The key is honest communication. Allow her to freely accept or decline your invitations. If she is uncomfortable around your children, plan a ladies’ night or couples-only event.
For a woman in your community or church who is struggling with infertility, your physical presence and availability may fill a barren place in her day-to-day routines that even her family can’t. if yours is a long-distance relationship, phone calls and letters during this season of life will be priceless, and they will undoubtedly come at just the right moments.
3. Acknowledge her spiritual state. Don’t be surprised if this friend displays a pessimistic outlook on life or seems obsessed with having a baby. Realize that the month-after-month disappointments she experiences or the hormonal changes that take place with each pregnancy, along with the grief of lost babies, only heighten her wall of sorrow.
A woman who continually experiences disappointment and death may find it hard to have a positive outlook. Conversely, if she masks her sorrow, it may be because she is afraid to reveal her pain lest she seem unspiritual. She may also be angry at God or feel that He is punishing her.
Help your friend work through her spiritual confusion. Let her know that she doesn’t have to understand God’s plans and purposes in order to trust Him. Provide a safe place where she can wrestle with her spiritual questions.
4. Recognize the uniqueness of her experience. Realize that husbands and wives may deal with their questions and grief differently. Despite Elkanah’s deep love for Hannah, his question, “You have me—isn’t that better than having ten sons?” (1 Sam. 1:8) shows his inability to understand her pain.
This kind of marital dynamic is not unusual. The guilt and blame that can emerge from infertility are enough to set many couples on the road to divorce. A supportive, accountable relationship with another couple may help, but because infertility issues seem to be (and sometimes are) so permanent, couples may not take the initiative to seek others out.
In addition to struggling with guilt, couples going through infertility workups are often paying high medical expenses and living in “limbo,” always leaving room for the possibility of pregnancy. The ongoing plan for a family affects everything from career decisions to vacation choices and the kind of automobile to buy. The tentative nature of their existence and the insecurity of “not knowing” may be more difficult on the wife than on her husband.
In general, a little understanding and a lot of honest dialogue go a long way toward healing the pain of infertility. The goal is to walk with your friend until she finds a solution to her situation. God’s answer may be a miraculous pregnancy, the building of a family through adoption or foster parenting, or the peace to live a childless, yet fulfilling lifestyle.
Until the answer comes, don’t be like Peninnah who provoked Hannah to bitterness. Don’t be like Hannah’s husband who trivialized her pain or like Eli who misunderstood her anguish. Don’t be too quick with your words, like I was with Maria. Even encouraging words can be received as a prophecy, so don’t be push or presumptuous.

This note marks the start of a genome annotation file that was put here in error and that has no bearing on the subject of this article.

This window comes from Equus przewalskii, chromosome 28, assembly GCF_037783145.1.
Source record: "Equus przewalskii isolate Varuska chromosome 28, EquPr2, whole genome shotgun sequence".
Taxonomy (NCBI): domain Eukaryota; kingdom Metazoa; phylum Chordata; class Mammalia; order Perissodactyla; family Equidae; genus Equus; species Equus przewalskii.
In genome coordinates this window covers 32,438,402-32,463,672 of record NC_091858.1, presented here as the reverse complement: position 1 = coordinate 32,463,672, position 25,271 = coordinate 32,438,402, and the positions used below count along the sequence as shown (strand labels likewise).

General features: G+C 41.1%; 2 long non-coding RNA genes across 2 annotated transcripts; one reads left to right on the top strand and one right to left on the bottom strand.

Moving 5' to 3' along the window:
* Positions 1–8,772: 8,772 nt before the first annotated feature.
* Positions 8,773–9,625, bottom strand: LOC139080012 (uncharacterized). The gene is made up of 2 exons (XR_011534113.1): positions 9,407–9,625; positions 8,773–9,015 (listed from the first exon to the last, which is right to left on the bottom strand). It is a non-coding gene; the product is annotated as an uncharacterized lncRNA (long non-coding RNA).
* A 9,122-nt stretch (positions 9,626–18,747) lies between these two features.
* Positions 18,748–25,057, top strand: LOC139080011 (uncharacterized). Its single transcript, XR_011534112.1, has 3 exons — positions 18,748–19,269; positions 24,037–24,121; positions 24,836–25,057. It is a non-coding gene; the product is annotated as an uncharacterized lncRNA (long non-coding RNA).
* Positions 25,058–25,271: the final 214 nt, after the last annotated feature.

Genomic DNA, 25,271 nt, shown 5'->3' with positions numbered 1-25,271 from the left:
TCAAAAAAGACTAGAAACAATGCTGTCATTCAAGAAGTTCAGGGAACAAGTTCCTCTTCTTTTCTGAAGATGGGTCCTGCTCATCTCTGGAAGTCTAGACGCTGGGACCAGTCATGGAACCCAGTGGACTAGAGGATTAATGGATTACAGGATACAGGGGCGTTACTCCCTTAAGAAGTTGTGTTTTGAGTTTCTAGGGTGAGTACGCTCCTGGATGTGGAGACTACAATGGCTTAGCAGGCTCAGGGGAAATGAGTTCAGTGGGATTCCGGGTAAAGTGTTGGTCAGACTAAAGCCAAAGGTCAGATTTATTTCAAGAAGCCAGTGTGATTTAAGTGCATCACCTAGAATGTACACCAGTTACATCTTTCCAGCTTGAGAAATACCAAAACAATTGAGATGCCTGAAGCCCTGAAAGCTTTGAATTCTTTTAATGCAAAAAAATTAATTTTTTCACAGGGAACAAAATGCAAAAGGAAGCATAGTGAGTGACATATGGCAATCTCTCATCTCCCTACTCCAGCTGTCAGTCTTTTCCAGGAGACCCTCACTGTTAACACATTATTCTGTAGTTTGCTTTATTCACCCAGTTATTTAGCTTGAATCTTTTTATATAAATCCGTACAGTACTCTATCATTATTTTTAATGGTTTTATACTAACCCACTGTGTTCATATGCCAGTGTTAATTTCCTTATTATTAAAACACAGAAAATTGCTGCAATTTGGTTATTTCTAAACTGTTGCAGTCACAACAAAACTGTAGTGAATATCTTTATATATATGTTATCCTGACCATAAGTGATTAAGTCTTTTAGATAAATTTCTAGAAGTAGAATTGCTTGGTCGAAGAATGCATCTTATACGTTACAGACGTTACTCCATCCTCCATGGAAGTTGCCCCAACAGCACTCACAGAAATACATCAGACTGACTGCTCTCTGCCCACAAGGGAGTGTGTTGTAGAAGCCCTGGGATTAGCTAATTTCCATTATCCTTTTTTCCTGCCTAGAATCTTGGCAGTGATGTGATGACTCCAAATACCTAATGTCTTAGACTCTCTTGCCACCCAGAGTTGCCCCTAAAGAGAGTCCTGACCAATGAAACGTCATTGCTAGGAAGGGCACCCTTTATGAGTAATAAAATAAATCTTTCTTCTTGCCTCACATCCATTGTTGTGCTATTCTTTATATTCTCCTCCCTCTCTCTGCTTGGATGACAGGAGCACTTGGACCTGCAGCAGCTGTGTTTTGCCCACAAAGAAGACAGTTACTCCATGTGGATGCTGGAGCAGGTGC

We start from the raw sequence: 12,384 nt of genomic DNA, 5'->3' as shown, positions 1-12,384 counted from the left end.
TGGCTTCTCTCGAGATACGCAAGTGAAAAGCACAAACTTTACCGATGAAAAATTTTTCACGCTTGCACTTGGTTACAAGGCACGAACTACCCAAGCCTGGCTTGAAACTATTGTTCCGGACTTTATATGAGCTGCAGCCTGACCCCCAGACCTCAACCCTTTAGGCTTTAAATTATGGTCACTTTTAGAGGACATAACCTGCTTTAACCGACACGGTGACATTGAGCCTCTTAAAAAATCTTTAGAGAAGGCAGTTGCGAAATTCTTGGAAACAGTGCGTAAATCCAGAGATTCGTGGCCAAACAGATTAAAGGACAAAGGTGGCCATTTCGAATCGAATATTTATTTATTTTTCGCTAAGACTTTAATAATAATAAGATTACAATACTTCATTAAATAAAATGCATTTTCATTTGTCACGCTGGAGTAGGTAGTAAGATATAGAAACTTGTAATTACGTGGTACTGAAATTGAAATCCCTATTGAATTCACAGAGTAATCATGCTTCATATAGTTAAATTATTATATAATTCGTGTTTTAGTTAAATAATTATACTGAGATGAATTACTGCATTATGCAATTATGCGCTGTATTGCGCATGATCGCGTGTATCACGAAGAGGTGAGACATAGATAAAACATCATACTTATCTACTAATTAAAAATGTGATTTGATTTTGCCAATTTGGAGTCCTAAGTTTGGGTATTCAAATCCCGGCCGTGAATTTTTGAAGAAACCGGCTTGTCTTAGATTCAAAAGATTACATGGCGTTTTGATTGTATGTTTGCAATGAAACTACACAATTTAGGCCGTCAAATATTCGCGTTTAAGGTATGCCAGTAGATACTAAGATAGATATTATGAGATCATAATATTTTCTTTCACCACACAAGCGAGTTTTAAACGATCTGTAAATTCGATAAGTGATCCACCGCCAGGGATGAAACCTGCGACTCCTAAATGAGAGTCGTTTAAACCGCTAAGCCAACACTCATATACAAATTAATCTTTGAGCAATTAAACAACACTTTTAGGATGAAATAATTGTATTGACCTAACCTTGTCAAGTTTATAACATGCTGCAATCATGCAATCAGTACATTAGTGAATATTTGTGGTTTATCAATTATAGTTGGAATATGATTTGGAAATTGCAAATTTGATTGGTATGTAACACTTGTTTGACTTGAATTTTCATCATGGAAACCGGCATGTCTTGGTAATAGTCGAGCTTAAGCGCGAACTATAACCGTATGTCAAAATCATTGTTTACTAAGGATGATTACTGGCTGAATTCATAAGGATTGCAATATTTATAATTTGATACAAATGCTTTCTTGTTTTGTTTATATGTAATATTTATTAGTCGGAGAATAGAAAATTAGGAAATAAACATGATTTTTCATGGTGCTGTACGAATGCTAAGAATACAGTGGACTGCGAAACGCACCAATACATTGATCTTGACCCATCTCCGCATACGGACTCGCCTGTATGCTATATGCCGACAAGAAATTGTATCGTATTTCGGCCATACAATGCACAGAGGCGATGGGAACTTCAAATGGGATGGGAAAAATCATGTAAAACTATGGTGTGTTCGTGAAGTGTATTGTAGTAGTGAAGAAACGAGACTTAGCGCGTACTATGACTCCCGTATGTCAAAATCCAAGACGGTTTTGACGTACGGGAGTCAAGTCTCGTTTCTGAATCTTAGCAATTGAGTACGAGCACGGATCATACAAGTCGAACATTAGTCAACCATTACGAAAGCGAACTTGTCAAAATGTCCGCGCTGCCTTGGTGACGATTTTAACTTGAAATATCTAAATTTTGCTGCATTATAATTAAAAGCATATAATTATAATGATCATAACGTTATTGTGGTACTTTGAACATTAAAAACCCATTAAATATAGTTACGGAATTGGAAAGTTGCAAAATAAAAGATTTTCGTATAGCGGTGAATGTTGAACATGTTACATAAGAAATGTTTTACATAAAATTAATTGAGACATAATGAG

Instead, be like Jesus, the friend who sticks closer than a brother, who wept at the tomb of Lazarus and then raised him from the dead. And when you don’t know what to say, just remain silent, shedding an empathetic tear or giving your friend the opportunity to share her heart. Your presence alone can speak volumes, resurrect her faith and help break down her wall of sorrow.
Anahid Schweikert is a free-lance journalist in Onalaska, Wisconsin.
As God's worshippers, how can we match the mission of Jesus with the music and expressions of worship we embrace. And how do we facilitate worship as a lifestyle? It may require us to take practical steps toward personal change:
1) Refocus. Reductionist Western worship is possible because we have lost a sense of awe and reverence for who God is, fashioning instead a God in our own image. Author Mark Labberton writes in his book The Dangerous Act of Worship: "The God we seek is the God we want, not the God who is. We fashion a god who blesses without obligation, who lets us feel his presence without living his life, who stands with us and never against us, who gives us what we want, when we want it." Let's refocus on who really matters. read more
A dictionary definition of envy would be something like "a feeling of discontent aroused by someone else's possessions." That is what I mean by being unsatisfied. However, love gives one a feeling of being satisfied. The person who is unsatisfied is still looking for his identity, wanting to know who he is.
Three things can be said about envy. First, it is of the flesh; it flows from nature. We don't have to go to school to learn how to be envious; everybody grows up that way. read more